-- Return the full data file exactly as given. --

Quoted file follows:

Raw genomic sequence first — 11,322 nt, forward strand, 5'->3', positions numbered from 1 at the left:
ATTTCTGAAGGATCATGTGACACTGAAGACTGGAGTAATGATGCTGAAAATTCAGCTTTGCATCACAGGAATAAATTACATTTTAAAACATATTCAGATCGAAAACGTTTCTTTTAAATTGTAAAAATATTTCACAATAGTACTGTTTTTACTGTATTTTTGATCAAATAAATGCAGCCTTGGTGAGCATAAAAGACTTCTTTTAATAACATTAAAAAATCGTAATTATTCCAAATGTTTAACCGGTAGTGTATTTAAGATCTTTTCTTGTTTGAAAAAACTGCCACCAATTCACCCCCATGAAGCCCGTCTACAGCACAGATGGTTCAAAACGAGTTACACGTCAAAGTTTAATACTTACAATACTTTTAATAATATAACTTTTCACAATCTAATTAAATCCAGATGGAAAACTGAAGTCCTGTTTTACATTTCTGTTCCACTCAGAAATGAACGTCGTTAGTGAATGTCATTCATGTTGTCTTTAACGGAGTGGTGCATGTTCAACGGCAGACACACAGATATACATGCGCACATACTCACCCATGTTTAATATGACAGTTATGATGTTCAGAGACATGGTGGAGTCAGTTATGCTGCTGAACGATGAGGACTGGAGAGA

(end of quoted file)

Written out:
Raw genomic sequence first — 11,322 nt, forward strand, 5'->3', positions numbered from 1 at the left:
ATTTCTGAAGGATCATGTGACACTGAAGACTGGAGTAATGATGCTGAAAATTCAGCTTTGCATCACAGGAATAAATTACATTTTAAAACATATTCAGATCGAAAACGTTTCTTTTAAATTGTAAAAATATTTCACAATAGTACTGTTTTTACTGTATTTTTGATCAAATAAATGCAGCCTTGGTGAGCATAAAAGACTTCTTTTAATAACATTAAAAAATCGTAATTATTCCAAATGTTTAACCGGTAGTGTATTTAAGATCTTTTCTTGTTTGAAAAAACTGCCACCAATTCACCCCCATGAAGCCCGTCTACAGCACAGATGGTTCAAAACGAGTTACACGTCAAAGTTTAATACTTACAATACTTTTAATAATATAACTTTTCACAATCTAATTAAATCCAGATGGAAAACTGAAGTCCTGTTTTACATTTCTGTTCCACTCAGAAATGAACGTCGTTAGTGAATGTCATTCATGTTGTCTTTAACGGAGTGGTGCATGTTCAACGGCAGACACACAGATATACATGCGCACATACTCACCCATGTTTAATATGACAGTTATGATGTTCAGAGACATGGTGGAGTCAGTTATGCTGCTGAACGATGAGGACTGGAGAGA